Language policy in subsidized public daycares: segregation from the crib?

Parents in Quebec believe that obtaining a place for their children in one of the subsidized public daycares (CPEs) of the province is almost like winning the lotto, in terms of both price and quality. That was the feeling for Carlos and Ana, Maria’s parents, when they were informed that, after two and a half years on the waiting list their only daughter was accepted to one of the CPEs in their neighborhood. However, that dream slowly turned into a nightmare in probably the most unexpected way, as Maria started to be isolated by her CPE’s caregiver for using Spanish, and not French, to communicate. The result: Maria now refuses all forms of interaction in French. Is this a sign that the language policy of the province, which imposes the use of French over any other language, has gone too far?

Ana and Carlos were born in Colombia, while Maria was born in Montreal, and they chose to speak Spanish at home not only for cultural and heritage reasons, but also because they wanted to raise Maria bilingually, which is the common decision for most immigrant families with children.

This decision was reinforced with the opinion of their friends who also had little kids. They explained them that children under five are like “sponges”: they learn every day, all the time, effortlessly. They told them also that children jump from one language to another in natural fashion, and that it is through interaction with native speakers that kids really learn. The final criterion to support this choice of a bilingual education was that Ana and Carlos are not as fluent in French as required to use it interchangeably with Spanish at home.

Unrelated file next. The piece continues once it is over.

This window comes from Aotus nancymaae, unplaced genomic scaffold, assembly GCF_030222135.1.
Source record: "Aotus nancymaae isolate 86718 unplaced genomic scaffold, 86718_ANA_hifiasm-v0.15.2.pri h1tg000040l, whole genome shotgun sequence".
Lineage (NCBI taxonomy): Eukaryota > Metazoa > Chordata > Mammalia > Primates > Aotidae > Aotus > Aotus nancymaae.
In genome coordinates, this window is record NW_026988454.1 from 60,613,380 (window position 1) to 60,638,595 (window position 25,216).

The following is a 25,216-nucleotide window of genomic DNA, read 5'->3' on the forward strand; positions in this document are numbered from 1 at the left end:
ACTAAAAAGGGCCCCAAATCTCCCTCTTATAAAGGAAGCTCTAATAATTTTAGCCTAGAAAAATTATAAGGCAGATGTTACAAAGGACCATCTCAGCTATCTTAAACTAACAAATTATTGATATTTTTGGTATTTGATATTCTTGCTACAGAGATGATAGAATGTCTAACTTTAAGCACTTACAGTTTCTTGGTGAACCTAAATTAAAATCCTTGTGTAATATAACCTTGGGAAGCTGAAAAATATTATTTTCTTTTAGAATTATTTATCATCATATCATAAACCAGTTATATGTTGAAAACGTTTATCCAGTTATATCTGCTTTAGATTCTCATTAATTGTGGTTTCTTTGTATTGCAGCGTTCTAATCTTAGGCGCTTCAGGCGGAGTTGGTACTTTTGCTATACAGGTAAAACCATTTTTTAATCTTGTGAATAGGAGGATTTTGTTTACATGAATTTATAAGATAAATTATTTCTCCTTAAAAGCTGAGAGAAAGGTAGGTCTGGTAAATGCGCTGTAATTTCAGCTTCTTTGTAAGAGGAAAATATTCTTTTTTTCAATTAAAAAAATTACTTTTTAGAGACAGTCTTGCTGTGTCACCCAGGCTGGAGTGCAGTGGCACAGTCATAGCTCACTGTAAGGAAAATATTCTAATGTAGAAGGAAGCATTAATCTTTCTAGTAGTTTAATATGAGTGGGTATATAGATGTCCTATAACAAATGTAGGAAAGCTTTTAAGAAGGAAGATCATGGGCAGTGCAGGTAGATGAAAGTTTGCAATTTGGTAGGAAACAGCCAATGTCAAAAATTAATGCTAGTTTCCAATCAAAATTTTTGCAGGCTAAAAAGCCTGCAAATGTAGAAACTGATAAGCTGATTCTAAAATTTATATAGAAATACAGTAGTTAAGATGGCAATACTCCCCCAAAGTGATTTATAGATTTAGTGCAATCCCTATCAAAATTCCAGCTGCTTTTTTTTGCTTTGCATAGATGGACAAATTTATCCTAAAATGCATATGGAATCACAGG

Consequently, they firmly believed that Maria’s French education would be a natural process that should start at the daycare, where French would easily flow through interaction with caregivers and other kids. And this was the case in the first private daycare that Maria used to attend. In fact, she was learning not only words and basic orders in French, but also in English, as one of her caregivers was Anglophone and the other was Francophone.

What they didn’t expect was that at the public daycare (CPE), Maria was going to be under the supervision of Denise, a caregiver with a very strict concept of French learning based not only on the language policy of the province, but also on her own linguistic limitations, as Ana and Carlos realized later.

At the outset, the relationship between Denise and Maria was pretty good, and Maria seemed to normally follow the process of adaptation to a new environment and new people. Kids at the CPE, as well as in any other daycare in Montreal, came from many backgrounds, and multiculturalism is part of ordinary life.

In the CPE, Maria met Juan, another Hispanophone child with Colombian roots, who eventually became her best friend. Playing with him was easier than with the other kids. Logically, they used Spanish to communicate with each other and this was the element that triggered Denise’s attitude change.

Her first action was to repeatedly ask the kids to stop talking in Spanish and express themselves only in French. Then, Denise’s strategy moved to separating the kids in the classroom, putting them at tables with no Hispanophones. Later, the separation extended into playtime, which lead to Maria’s isolation not only from Juan, but also from the other kids. Finally, seeing that Maria was adamant to use Spanish, Denise decided to ignore her every time that Maria addressed her in Spanish.

The consequences of this strategy appeared immediately. Maria didn’t want to go to the daycare, and she remained there every day crying and screaming. At home, she refused to watch and listen to TV programs and songs in French that she used to like, some of them a lot.